In some embodiments, elongated members 104 may be coupled to a portion of the spine using clamps (e.g., clamp 390) or similar devices. In some embodiments, elongated members 104 may be coupled directly to a portion of a spinous process. In some embodiments, elongated members 104 may be coupled together. In some embodiments, elongated members 104 coupled together may form a slot to accommodate the spinous processes. In some embodiments, the slot accommodates the spinous processes by providing sufficient clearance for the spinous processes to have some lateral movement. In some embodiments, the slot accommodates the spinous processes by capturing the spinous processes to inhibit lateral movement.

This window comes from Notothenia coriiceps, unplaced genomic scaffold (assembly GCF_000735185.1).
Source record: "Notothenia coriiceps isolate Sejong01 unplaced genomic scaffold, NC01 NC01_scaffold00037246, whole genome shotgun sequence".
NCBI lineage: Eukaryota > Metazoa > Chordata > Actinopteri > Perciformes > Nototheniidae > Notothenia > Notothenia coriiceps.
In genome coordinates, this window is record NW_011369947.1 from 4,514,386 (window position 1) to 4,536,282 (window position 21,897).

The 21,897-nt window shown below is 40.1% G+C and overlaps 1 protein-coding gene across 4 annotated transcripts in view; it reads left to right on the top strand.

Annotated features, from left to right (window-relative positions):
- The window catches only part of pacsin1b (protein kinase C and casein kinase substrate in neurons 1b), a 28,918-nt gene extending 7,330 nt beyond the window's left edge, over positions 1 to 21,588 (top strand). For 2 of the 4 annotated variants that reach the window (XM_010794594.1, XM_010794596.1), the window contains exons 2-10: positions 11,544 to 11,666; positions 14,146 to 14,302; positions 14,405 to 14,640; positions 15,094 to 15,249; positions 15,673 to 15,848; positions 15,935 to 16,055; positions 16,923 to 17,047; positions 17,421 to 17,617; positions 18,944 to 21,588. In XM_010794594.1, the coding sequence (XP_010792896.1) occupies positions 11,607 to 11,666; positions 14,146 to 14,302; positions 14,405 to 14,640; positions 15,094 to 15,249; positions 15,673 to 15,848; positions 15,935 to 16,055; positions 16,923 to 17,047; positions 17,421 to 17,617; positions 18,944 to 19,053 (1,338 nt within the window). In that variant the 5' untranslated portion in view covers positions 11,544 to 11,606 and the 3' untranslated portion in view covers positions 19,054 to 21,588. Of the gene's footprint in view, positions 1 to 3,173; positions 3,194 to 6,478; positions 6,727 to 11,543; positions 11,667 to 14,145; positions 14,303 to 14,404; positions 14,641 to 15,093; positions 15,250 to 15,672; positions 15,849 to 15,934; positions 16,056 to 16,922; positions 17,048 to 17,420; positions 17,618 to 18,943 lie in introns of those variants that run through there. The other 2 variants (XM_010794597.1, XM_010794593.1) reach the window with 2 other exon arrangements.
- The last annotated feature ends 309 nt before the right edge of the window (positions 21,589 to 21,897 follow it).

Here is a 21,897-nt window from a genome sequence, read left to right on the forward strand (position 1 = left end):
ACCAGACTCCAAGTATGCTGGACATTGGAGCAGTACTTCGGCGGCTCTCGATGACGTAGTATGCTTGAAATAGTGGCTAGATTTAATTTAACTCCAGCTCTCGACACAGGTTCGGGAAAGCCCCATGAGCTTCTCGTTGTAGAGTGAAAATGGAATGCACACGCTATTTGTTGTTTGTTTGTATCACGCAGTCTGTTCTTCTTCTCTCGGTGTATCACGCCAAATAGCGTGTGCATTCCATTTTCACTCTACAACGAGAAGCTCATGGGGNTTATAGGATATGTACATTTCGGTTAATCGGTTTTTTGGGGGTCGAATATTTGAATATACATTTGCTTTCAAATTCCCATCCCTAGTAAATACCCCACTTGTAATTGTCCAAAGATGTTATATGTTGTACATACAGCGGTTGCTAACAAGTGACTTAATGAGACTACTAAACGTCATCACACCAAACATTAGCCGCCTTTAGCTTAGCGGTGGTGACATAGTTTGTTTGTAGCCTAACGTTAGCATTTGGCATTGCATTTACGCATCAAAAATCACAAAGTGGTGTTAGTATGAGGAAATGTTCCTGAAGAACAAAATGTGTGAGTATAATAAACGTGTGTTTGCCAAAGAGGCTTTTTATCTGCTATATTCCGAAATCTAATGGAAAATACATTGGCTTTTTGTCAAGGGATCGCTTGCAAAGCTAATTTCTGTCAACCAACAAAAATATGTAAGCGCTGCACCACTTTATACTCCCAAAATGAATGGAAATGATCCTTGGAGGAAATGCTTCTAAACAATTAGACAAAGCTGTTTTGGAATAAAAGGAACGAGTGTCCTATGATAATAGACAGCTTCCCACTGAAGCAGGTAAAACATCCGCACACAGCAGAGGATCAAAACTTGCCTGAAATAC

In some embodiments, elongated members 104 may be coupled to one or more universal bands 460 coupled to a spinous process. In some embodiments, elongated members 104 may be coupled together using universal band 460 to accommodate one or more spinous processes by dynamic stabilization system 100. For example, in some embodiments, elongated members 104 may be banded to form a slot to accommodate one or more spinous processes. In some embodiments, the slot accommodates the spinous processes by providing sufficient clearance for the spinous processes to have some lateral movement. In some embodiments, the slot accommodates the spinous processes by capturing the spinous processes to inhibit lateral movement.